Self-Defense Techniques: Outside 90 Position

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Duration: 8:36

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Tony Blauer, President of Blauer Tactical Systems Inc, and Jason, a BTS instructor, demonstrate some self-defense techniques using the startle-flinch conversion. This kind of training doesn’t require any special equipment or place. It requires the commitment to practice.

Flinch Response to Danger

If someone is getting too close to you, your hands will naturally move up to create a barrier between you and the person encroaching on your space. This is called the Outside 90 Open Hand Position. You will do this naturally, without even having to think about it.

Keep in mind that if you are cowering in fear with your hand covering your head, all you need to do is push your hands out and you’ll be in the Outside 90 position.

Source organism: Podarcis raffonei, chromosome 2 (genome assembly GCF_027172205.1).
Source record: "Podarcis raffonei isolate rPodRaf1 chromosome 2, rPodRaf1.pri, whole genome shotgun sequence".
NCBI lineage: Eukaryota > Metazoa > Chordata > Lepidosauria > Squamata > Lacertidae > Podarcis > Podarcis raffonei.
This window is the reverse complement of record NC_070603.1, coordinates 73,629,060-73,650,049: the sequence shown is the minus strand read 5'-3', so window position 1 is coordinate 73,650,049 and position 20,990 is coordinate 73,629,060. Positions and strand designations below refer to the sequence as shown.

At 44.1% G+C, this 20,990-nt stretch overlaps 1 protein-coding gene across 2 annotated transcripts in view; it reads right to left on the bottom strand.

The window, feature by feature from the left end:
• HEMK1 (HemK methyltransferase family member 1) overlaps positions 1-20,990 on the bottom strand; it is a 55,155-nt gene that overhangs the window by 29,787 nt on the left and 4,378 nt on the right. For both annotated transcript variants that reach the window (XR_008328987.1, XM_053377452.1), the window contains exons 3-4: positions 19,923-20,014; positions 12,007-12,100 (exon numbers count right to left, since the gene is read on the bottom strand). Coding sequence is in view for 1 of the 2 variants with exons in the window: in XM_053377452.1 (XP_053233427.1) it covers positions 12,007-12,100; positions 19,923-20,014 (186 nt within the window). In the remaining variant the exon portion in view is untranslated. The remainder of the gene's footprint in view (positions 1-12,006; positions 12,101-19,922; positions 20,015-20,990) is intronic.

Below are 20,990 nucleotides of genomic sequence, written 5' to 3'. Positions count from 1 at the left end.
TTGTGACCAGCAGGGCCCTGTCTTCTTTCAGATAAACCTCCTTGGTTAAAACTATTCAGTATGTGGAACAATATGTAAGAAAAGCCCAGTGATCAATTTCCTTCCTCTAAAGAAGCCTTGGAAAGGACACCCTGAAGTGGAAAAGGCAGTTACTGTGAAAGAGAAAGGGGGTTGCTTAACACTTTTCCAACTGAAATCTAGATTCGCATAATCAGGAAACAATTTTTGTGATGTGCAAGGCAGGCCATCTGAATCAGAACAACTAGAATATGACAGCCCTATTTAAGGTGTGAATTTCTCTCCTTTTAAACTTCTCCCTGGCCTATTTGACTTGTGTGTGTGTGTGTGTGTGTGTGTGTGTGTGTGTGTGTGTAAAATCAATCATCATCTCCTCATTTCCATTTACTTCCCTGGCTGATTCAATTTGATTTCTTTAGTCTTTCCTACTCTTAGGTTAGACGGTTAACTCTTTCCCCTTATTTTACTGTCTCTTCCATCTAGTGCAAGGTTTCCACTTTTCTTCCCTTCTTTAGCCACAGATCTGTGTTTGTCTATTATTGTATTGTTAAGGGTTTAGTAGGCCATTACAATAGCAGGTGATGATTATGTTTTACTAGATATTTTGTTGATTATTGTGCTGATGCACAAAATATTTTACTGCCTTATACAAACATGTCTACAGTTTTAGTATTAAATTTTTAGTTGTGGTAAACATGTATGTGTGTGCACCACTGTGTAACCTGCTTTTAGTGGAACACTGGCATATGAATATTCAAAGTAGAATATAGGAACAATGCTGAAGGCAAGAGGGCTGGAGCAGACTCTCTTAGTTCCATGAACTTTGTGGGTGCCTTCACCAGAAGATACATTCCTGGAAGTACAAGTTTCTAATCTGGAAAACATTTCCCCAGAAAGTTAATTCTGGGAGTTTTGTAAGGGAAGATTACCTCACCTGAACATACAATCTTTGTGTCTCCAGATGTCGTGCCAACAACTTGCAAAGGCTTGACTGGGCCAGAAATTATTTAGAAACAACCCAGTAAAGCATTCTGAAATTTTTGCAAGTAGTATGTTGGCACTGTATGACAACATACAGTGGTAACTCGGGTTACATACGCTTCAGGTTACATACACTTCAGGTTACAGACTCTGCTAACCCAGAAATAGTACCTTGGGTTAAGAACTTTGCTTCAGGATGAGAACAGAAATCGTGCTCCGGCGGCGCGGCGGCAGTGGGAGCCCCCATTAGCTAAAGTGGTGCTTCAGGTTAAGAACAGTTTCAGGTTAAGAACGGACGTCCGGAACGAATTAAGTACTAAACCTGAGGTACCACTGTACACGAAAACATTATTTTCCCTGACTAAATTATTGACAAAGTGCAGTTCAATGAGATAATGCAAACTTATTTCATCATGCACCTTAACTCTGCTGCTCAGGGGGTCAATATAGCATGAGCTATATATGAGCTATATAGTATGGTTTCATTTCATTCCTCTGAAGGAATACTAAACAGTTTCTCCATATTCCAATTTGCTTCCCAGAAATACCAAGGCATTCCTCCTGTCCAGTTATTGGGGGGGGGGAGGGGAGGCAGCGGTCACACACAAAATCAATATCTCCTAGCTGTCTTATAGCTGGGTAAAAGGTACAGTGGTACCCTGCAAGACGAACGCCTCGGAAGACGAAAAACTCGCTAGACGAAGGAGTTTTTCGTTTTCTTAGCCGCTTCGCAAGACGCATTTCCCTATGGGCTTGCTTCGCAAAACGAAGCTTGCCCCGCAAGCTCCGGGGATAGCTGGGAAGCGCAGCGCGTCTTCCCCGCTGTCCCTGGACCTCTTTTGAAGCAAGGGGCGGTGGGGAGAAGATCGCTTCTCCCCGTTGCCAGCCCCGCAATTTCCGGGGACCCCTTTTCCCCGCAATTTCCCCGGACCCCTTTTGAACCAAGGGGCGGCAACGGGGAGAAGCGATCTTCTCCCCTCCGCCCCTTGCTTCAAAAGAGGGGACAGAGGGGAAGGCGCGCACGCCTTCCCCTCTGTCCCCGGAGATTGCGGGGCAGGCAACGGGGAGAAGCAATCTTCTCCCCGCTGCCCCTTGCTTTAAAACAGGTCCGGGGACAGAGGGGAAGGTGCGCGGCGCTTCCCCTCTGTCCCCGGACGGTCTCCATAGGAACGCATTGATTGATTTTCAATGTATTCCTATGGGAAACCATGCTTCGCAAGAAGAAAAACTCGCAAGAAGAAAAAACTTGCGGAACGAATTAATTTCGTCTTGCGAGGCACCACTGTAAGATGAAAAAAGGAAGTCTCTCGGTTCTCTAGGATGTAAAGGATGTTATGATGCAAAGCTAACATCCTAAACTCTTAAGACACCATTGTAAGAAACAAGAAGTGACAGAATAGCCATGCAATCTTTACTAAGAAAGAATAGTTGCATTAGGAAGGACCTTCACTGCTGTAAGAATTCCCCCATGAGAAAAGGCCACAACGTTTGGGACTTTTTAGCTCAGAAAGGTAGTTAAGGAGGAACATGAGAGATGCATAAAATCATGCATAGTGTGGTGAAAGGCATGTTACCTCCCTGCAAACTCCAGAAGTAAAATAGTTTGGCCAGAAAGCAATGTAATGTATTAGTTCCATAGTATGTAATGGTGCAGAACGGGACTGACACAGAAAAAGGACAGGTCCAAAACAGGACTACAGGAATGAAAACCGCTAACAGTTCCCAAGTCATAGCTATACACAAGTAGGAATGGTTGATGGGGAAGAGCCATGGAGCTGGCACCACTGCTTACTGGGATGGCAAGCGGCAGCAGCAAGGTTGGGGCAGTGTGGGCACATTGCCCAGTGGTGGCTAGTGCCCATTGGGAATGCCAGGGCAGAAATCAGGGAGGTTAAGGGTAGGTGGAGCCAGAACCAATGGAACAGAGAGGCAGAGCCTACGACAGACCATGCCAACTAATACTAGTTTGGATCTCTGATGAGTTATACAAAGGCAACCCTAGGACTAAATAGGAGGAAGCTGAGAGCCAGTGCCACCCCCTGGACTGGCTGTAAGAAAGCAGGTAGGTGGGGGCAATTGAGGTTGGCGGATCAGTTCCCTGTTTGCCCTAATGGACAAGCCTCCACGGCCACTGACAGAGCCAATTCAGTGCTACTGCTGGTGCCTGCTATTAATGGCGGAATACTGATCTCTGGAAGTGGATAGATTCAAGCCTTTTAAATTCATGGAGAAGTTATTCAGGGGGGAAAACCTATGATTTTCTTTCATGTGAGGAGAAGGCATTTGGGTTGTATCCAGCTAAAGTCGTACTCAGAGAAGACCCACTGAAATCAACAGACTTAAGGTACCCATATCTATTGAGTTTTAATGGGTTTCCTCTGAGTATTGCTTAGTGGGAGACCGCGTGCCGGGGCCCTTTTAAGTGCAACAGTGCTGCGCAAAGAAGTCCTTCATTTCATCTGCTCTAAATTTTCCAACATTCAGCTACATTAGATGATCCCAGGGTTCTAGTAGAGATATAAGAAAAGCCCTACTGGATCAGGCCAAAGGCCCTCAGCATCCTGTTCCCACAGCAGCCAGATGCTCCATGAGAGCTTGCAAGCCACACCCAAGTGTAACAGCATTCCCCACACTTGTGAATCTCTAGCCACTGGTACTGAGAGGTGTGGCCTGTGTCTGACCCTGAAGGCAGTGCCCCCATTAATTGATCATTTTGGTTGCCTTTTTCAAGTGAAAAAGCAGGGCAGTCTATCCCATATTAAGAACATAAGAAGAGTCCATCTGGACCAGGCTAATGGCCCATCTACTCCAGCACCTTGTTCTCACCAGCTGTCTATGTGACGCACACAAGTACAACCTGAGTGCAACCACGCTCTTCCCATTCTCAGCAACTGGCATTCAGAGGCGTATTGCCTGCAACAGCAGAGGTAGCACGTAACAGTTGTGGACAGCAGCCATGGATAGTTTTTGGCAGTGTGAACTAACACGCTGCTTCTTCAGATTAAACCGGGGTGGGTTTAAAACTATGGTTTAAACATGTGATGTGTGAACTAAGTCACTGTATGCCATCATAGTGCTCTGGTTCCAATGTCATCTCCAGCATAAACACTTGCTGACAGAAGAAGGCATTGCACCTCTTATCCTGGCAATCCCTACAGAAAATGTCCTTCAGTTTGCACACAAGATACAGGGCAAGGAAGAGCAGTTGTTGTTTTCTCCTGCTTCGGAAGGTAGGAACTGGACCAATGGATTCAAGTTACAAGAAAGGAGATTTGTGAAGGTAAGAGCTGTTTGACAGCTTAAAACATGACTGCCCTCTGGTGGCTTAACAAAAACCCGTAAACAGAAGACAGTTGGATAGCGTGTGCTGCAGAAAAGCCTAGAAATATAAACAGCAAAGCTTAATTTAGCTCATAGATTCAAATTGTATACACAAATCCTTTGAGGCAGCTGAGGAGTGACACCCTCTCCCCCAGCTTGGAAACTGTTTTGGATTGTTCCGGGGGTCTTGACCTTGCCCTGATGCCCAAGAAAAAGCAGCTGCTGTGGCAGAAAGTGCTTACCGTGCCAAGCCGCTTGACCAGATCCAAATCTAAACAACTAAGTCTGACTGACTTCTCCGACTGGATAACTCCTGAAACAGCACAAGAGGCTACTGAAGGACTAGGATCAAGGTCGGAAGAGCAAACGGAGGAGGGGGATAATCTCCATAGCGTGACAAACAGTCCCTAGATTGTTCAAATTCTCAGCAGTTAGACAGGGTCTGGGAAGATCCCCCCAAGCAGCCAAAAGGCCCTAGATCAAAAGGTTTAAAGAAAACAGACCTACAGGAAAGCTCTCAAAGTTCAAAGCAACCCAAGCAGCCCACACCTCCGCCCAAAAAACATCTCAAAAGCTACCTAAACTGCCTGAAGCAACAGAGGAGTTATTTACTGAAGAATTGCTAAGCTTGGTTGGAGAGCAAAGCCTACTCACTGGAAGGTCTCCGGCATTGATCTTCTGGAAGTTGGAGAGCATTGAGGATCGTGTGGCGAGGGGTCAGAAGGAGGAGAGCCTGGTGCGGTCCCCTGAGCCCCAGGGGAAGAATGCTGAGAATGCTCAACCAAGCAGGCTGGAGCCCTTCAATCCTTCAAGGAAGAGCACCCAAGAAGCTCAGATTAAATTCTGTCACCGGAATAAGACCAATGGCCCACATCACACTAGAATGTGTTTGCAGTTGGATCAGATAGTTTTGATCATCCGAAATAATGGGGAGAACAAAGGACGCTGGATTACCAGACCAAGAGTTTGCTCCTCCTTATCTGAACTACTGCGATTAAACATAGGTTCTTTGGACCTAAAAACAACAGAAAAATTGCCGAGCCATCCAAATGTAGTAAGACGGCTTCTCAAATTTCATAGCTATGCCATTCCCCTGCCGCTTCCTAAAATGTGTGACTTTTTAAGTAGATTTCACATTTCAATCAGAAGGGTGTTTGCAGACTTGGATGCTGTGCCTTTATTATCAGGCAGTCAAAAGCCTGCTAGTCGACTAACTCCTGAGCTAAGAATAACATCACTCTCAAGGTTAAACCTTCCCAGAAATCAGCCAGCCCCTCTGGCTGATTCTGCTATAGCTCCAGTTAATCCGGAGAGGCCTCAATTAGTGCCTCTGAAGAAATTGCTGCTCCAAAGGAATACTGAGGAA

Bear Hug Drill

Tony and Jason demonstrate this to show that by aligning your body properly and using the right muscle groups, you can create immediate strength. This is an element of muscle recruitment and biomechanics. This drill works the same way if you are on the ground or in a car.

As self-defense techniques are concerned, what’s fascinating about the survival mechanism is that it requires no esoteric knowledge. You are taking an organic stimulus response mechanism and triggering the Outside 90 position. Your body already is Outside 90 and Open Hand when you flinch or put your hands up to shield against danger.

Who Can Do It?

People of any age, because it is a natural response, unlike some other self-defense techniques. It will work in any environment. Plus, the startle-flinch response is ambidextrous. Tony and Jason demonstrate another drill to give you faith in this physiology. Tony stresses that proper understanding of biomechanics is critical: knowing which angles you are strongest at and which angles will get you into trouble when facing an attacker.